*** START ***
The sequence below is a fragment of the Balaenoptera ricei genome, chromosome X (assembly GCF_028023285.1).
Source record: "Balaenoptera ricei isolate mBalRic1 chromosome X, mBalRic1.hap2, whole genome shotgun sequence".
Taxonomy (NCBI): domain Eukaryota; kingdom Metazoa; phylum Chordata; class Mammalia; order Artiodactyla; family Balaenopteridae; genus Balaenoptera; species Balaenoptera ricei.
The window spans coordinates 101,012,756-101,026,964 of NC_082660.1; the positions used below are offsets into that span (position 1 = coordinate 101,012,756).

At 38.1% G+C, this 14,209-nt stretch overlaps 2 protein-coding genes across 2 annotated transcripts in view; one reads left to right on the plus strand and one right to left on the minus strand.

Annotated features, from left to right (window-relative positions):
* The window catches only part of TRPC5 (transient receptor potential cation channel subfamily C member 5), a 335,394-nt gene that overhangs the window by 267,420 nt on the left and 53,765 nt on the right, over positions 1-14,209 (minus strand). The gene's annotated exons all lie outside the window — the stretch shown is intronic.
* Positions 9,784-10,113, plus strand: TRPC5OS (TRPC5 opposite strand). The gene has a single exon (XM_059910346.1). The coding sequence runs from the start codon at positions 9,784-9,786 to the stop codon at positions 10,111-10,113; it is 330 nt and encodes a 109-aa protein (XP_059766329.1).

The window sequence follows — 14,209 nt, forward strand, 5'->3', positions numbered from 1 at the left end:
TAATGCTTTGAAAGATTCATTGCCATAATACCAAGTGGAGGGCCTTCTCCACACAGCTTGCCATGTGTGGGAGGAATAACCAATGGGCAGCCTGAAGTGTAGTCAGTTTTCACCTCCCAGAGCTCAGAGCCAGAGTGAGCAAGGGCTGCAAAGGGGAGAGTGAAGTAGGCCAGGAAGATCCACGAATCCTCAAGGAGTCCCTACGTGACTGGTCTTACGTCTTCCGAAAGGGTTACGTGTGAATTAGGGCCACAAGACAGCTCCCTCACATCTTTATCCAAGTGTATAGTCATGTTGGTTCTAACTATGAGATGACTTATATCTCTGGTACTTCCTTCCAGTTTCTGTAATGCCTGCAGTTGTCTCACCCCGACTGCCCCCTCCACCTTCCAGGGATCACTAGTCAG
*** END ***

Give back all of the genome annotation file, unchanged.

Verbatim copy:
The sequence below is a fragment of the Balaenoptera ricei genome, chromosome X (assembly GCF_028023285.1).
Source record: "Balaenoptera ricei isolate mBalRic1 chromosome X, mBalRic1.hap2, whole genome shotgun sequence".
Taxonomy (NCBI): domain Eukaryota; kingdom Metazoa; phylum Chordata; class Mammalia; order Artiodactyla; family Balaenopteridae; genus Balaenoptera; species Balaenoptera ricei.
The window spans coordinates 101,012,756-101,026,964 of NC_082660.1; the positions used below are offsets into that span (position 1 = coordinate 101,012,756).

At 38.1% G+C, this 14,209-nt stretch overlaps 2 protein-coding genes across 2 annotated transcripts in view; one reads left to right on the plus strand and one right to left on the minus strand.

Annotated features, from left to right (window-relative positions):
* The window catches only part of TRPC5 (transient receptor potential cation channel subfamily C member 5), a 335,394-nt gene that overhangs the window by 267,420 nt on the left and 53,765 nt on the right, over positions 1-14,209 (minus strand). The gene's annotated exons all lie outside the window — the stretch shown is intronic.
* Positions 9,784-10,113, plus strand: TRPC5OS (TRPC5 opposite strand). The gene has a single exon (XM_059910346.1). The coding sequence runs from the start codon at positions 9,784-9,786 to the stop codon at positions 10,111-10,113; it is 330 nt and encodes a 109-aa protein (XP_059766329.1).

The window sequence follows — 14,209 nt, forward strand, 5'->3', positions numbered from 1 at the left end:
TAATGCTTTGAAAGATTCATTGCCATAATACCAAGTGGAGGGCCTTCTCCACACAGCTTGCCATGTGTGGGAGGAATAACCAATGGGCAGCCTGAAGTGTAGTCAGTTTTCACCTCCCAGAGCTCAGAGCCAGAGTGAGCAAGGGCTGCAAAGGGGAGAGTGAAGTAGGCCAGGAAGATCCACGAATCCTCAAGGAGTCCCTACGTGACTGGTCTTACGTCTTCCGAAAGGGTTACGTGTGAATTAGGGCCACAAGACAGCTCCCTCACATCTTTATCCAAGTGTATAGTCATGTTGGTTCTAACTATGAGATGACTTATATCTCTGGTACTTCCTTCCAGTTTCTGTAATGCCTGCAGTTGTCTCACCCCGACTGCCCCCTCCACCTTCCAGGGATCACTAGTCAG